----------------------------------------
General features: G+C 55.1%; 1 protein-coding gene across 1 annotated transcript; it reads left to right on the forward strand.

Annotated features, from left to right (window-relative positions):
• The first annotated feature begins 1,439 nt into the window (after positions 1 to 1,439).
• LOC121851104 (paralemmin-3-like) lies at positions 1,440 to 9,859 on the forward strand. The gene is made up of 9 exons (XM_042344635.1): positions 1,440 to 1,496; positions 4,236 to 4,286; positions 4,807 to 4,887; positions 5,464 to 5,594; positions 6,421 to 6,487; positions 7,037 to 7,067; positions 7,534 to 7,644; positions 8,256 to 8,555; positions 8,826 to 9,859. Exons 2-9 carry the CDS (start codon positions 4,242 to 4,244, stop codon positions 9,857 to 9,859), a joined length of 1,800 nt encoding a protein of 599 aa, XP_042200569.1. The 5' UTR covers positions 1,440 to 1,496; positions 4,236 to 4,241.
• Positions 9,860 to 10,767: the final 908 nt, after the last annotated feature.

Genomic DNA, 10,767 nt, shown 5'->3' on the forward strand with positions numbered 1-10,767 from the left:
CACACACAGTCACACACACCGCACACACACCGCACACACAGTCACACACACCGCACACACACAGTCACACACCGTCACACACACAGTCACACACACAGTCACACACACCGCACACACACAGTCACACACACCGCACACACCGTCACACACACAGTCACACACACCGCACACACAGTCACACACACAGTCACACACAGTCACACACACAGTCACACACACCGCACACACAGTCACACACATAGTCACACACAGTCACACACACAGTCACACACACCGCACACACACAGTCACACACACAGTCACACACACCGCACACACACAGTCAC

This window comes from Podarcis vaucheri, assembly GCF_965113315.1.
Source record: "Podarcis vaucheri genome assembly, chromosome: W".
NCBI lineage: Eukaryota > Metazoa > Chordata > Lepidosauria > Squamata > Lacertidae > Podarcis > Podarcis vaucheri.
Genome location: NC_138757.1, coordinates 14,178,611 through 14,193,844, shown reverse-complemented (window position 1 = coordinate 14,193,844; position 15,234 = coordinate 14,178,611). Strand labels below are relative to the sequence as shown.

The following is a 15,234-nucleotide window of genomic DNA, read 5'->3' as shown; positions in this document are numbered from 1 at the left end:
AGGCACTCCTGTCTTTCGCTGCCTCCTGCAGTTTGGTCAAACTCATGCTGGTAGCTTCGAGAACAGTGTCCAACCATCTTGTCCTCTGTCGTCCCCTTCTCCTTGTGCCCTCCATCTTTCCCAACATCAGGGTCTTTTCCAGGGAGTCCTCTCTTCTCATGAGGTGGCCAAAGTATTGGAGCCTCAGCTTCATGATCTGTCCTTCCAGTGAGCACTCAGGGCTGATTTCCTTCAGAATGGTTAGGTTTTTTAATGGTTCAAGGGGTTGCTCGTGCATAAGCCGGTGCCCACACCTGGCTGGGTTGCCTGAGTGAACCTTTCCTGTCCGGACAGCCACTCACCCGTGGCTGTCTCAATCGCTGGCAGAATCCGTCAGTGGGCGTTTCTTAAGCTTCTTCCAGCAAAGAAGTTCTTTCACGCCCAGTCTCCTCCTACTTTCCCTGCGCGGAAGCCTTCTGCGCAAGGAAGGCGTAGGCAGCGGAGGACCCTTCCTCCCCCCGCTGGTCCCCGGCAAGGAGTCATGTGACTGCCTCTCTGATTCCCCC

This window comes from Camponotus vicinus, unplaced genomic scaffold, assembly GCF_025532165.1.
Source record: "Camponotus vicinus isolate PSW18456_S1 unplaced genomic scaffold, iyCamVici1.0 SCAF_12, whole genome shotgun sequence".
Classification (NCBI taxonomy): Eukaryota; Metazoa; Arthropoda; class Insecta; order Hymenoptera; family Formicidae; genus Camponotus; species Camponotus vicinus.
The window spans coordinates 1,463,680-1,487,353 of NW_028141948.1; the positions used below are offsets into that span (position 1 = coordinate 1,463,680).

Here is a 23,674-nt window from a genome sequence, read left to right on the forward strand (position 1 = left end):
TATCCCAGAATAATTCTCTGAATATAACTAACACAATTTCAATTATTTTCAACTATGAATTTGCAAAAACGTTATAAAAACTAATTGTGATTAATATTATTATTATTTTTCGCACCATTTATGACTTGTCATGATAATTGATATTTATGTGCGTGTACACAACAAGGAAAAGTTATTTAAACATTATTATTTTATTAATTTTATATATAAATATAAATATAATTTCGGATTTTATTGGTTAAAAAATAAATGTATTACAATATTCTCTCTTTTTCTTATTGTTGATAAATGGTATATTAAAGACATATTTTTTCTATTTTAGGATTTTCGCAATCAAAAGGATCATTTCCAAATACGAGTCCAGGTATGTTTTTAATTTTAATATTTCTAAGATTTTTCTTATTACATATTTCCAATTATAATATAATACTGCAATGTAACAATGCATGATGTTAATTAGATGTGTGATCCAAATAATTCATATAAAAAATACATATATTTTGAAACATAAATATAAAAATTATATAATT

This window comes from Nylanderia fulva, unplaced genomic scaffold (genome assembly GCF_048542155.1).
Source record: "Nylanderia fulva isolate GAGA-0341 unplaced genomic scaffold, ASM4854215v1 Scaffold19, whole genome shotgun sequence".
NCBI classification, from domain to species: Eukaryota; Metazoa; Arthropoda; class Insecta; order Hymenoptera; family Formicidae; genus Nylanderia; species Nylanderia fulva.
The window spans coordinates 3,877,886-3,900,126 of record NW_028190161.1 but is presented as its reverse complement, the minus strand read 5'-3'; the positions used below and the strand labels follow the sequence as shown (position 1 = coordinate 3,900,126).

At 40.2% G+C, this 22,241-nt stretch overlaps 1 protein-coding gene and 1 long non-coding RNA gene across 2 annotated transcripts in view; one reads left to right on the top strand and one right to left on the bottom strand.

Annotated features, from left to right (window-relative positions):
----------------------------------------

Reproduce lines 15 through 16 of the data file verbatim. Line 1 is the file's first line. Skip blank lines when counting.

Source record: "Camponotus vicinus isolate PSW18456_S1 unplaced genomic scaffold, iyCamVici1.0 SCAF_12, whole genome shotgun sequence".
Classification (NCBI taxonomy): Eukaryota; Metazoa; Arthropoda; class Insecta; order Hymenoptera; family Formicidae; genus Camponotus; species Camponotus vicinus.